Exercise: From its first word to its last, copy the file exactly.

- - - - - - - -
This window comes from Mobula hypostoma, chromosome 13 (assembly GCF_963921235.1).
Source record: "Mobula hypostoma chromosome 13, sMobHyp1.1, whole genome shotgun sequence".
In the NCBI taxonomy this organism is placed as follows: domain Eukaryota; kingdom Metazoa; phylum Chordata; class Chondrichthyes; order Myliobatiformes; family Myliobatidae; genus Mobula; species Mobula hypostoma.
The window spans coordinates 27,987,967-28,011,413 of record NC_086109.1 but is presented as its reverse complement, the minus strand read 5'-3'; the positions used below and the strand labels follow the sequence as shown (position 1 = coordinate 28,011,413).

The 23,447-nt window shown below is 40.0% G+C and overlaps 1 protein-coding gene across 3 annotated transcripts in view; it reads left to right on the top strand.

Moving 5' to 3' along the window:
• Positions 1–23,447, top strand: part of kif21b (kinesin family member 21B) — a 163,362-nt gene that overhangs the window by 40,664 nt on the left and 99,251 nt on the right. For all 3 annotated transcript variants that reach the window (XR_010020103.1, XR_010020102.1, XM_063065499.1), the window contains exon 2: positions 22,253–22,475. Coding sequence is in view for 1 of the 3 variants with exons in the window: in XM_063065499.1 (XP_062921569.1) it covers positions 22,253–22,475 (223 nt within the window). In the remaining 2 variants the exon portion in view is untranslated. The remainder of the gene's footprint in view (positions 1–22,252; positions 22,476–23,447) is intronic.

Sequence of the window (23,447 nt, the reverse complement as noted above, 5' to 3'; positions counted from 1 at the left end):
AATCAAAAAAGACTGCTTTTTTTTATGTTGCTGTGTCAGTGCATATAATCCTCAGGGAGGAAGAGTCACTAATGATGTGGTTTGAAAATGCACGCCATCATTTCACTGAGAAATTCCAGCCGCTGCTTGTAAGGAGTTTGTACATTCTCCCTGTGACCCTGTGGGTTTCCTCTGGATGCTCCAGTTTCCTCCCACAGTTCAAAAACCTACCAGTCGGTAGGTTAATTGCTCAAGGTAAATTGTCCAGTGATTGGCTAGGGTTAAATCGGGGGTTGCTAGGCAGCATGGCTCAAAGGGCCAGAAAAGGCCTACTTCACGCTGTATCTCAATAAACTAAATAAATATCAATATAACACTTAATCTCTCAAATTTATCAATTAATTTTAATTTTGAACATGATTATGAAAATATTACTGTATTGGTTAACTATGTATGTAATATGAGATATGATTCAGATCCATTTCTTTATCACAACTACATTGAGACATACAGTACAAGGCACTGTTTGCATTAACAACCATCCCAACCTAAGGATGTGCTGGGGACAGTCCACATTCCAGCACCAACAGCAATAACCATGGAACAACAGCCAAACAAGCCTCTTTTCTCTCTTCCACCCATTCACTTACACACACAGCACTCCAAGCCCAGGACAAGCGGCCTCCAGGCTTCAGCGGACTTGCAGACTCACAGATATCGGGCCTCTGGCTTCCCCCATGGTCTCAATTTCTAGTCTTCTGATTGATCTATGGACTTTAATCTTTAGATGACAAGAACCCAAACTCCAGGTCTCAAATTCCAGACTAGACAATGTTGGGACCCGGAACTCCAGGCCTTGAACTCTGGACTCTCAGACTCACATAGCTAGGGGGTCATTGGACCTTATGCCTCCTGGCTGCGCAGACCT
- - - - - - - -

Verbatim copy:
This window comes from Mobula hypostoma, chromosome 13 (assembly GCF_963921235.1).
Source record: "Mobula hypostoma chromosome 13, sMobHyp1.1, whole genome shotgun sequence".
In the NCBI taxonomy this organism is placed as follows: domain Eukaryota; kingdom Metazoa; phylum Chordata; class Chondrichthyes; order Myliobatiformes; family Myliobatidae; genus Mobula; species Mobula hypostoma.
The window spans coordinates 27,987,967-28,011,413 of record NC_086109.1 but is presented as its reverse complement, the minus strand read 5'-3'; the positions used below and the strand labels follow the sequence as shown (position 1 = coordinate 28,011,413).

The 23,447-nt window shown below is 40.0% G+C and overlaps 1 protein-coding gene across 3 annotated transcripts in view; it reads left to right on the top strand.

Moving 5' to 3' along the window:
• Positions 1–23,447, top strand: part of kif21b (kinesin family member 21B) — a 163,362-nt gene that overhangs the window by 40,664 nt on the left and 99,251 nt on the right. For all 3 annotated transcript variants that reach the window (XR_010020103.1, XR_010020102.1, XM_063065499.1), the window contains exon 2: positions 22,253–22,475. Coding sequence is in view for 1 of the 3 variants with exons in the window: in XM_063065499.1 (XP_062921569.1) it covers positions 22,253–22,475 (223 nt within the window). In the remaining 2 variants the exon portion in view is untranslated. The remainder of the gene's footprint in view (positions 1–22,252; positions 22,476–23,447) is intronic.

Sequence of the window (23,447 nt, the reverse complement as noted above, 5' to 3'; positions counted from 1 at the left end):
AATCAAAAAAGACTGCTTTTTTTTATGTTGCTGTGTCAGTGCATATAATCCTCAGGGAGGAAGAGTCACTAATGATGTGGTTTGAAAATGCACGCCATCATTTCACTGAGAAATTCCAGCCGCTGCTTGTAAGGAGTTTGTACATTCTCCCTGTGACCCTGTGGGTTTCCTCTGGATGCTCCAGTTTCCTCCCACAGTTCAAAAACCTACCAGTCGGTAGGTTAATTGCTCAAGGTAAATTGTCCAGTGATTGGCTAGGGTTAAATCGGGGGTTGCTAGGCAGCATGGCTCAAAGGGCCAGAAAAGGCCTACTTCACGCTGTATCTCAATAAACTAAATAAATATCAATATAACACTTAATCTCTCAAATTTATCAATTAATTTTAATTTTGAACATGATTATGAAAATATTACTGTATTGGTTAACTATGTATGTAATATGAGATATGATTCAGATCCATTTCTTTATCACAACTACATTGAGACATACAGTACAAGGCACTGTTTGCATTAACAACCATCCCAACCTAAGGATGTGCTGGGGACAGTCCACATTCCAGCACCAACAGCAATAACCATGGAACAACAGCCAAACAAGCCTCTTTTCTCTCTTCCACCCATTCACTTACACACACAGCACTCCAAGCCCAGGACAAGCGGCCTCCAGGCTTCAGCGGACTTGCAGACTCACAGATATCGGGCCTCTGGCTTCCCCCATGGTCTCAATTTCTAGTCTTCTGATTGATCTATGGACTTTAATCTTTAGATGACAAGAACCCAAACTCCAGGTCTCAAATTCCAGACTAGACAATGTTGGGACCCGGAACTCCAGGCCTTGAACTCTGGACTCTCAGACTCACATAGCTAGGGGGTCATTGGACCTTATGCCTCCTGGCTGCGCAGACCT